The Empty Tomb Is For Everyone

Exit of a tomb with a view of the sky.

The Lord is risen! The Lord is risen indeed! Alleluia! Alleluia! Alleluia!

The joy of this Easter message is perhaps more impactful for the Church today, especially after these past two years and multiple lockdowns. To hear the announcement of the heavy stone rolled away to reveal an empty tomb where new life bursts forth should give us real hope that no matter what we face (COVID-19 included), it does not have the final say in our lives. 

Easter is a time when faith can be restored and renewed. There has been so much heaviness all around that it seems we have come out of a two-year-long Lent, not just these past forty days. So much has changed in our day-to-day lives that we need something constant and solid to help get us through. That is today, my friends. 

The stone is rolled away. The tomb is empty, and Jesus is alive. Not only then but here and now and forever.  

And the tomb was not opened for a few or for some, but everyone!

Yet, there is still a heavy stone for some, not put there by God, but left there by the Church. Last year, I watched an online prayer service from the Proud Anglicans of Huron Diocese group for Transgender Day of Visibility. It is a day of compassion and acceptance, helping to remind us that everyone is worthy of God’s love. 

I also think of our First Nations relatives, the Church’s legacy of hurt and cultural genocide, and how much work is yet ahead towards reconciliation. Or those who are crying out for justice in poverty, care for creation, human trafficking, and sexual exploitation, and asking their church to become more vocal and active in addressing these and other vital issues.

They are not asking us to open their doors because they are already here, and are part of the Church. They want us to accept that reality. How much they must love Jesus—so much so that they stay in a Church that often does not understand them or, worse than that, excludes them. 

Yet those attitudes of exclusion and unacceptance were the same attitudes that sent Jesus to the cross. And still, Jesus loves them. And when God raised Jesus from the dead, it was a sign of God’s radically inclusive love for all people.  

 Because the empty tomb of Easter signals not only Jesus’ resurrection but also our resurrection—our new life as Jesus’ followers—we no longer have to live with those heavy stones in our lives. We no longer have to live as if death will have the last word. We no longer have to live as if we are cut off from God. Faith replaces confusion and uncertainty. Grief turns to joy. Tears vanish from eyes open with amazement. Fear becomes confidence in God’s faithfulness and love.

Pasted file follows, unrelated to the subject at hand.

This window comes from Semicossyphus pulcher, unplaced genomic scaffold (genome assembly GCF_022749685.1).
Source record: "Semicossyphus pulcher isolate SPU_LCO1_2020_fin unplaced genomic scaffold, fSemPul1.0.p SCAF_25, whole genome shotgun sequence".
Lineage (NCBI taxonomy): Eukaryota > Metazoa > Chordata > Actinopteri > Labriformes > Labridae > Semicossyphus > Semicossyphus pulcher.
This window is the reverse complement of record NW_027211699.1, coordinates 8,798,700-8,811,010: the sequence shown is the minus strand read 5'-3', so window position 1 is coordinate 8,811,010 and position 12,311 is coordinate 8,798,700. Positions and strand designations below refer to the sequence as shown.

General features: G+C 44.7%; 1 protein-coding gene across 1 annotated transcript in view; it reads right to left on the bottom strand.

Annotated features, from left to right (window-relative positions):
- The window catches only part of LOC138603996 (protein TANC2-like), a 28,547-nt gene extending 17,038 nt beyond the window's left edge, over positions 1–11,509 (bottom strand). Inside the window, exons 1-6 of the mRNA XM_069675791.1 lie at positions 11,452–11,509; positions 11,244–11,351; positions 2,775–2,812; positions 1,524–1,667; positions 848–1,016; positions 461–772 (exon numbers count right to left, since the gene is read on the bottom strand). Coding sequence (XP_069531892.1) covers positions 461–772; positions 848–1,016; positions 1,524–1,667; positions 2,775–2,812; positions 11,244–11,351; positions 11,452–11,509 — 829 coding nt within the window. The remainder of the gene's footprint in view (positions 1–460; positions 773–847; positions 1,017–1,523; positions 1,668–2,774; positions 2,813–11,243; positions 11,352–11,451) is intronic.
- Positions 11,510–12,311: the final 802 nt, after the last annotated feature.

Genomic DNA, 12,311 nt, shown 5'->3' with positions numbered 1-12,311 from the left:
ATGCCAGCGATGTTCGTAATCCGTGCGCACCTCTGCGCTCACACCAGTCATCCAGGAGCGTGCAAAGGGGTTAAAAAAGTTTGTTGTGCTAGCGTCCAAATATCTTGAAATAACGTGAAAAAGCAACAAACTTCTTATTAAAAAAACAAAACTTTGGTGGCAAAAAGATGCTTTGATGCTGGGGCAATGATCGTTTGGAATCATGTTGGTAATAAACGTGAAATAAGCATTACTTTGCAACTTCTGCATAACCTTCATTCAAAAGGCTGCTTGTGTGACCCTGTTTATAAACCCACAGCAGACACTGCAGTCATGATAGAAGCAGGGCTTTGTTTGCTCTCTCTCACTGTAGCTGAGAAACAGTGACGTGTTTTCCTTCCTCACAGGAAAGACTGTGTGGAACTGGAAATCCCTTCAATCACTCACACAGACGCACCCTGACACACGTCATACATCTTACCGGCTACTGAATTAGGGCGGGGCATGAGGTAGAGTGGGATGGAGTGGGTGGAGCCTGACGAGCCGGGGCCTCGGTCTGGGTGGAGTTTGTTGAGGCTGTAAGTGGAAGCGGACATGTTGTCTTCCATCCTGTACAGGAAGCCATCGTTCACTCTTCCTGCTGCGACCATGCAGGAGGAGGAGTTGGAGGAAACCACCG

The reality of Easter is that God is not held back by the things that hold us back from God. The Good News of Easter is that God creates new life out of death. This very day, some people endure heartache and suffering. Too many face a future that is lonely and hopeless. So many search for a purpose in life but feel like they are wandering in the wilderness. Many still find a massive heavy stone blocking them from experiencing the risen Christ.    

The Good News for them and us is that our God moves heavy stones. For Mary Magdalene, the great stone of grief was moved by new life and hope. For Peter, the great stone of denial was moved by forgiveness. For Thomas, the great rock of doubt was moved by assurance. The heavy stone we experience, whatever it may be, will be rolled as well for you and me. And with God, may we help remove those barriers in our churches that block us from sharing the fullness of God’s love for everyone.

Remember, the tomb was not opened for a few or some, but everyone.

The stone was rolled away from the tomb, not to let Jesus out, but to let us in to see the heart of God, to show us that death is not the end, but rather a new beginning. A beginning that proclaims the victory of life over death and which allows us to turn our backs on the grave and face our future with faith and hope, confident that all of God’s promises will indeed bear fruit.

Easter is not so much a day, but a way. The “Easter Way” is our call to live as “Easter People.” The is a way of endless possibility. The way of the empty tomb and the risen Christ, which has, does and will continue to transform lives. A way that strives for love and inclusion and helps roll away heavy stones of indifference and unacceptance. An “Easter Way” that calls us to live lives of hope and joy.

The joy of Easter comes from this glorious reality: that the Lord is risen! The Lord is risen indeed! Alleluia! Alleluia! Alleluia!

I wish you all a blessed and holy Easter!
+ Samuel, Eastern Newfoundland & Labrador

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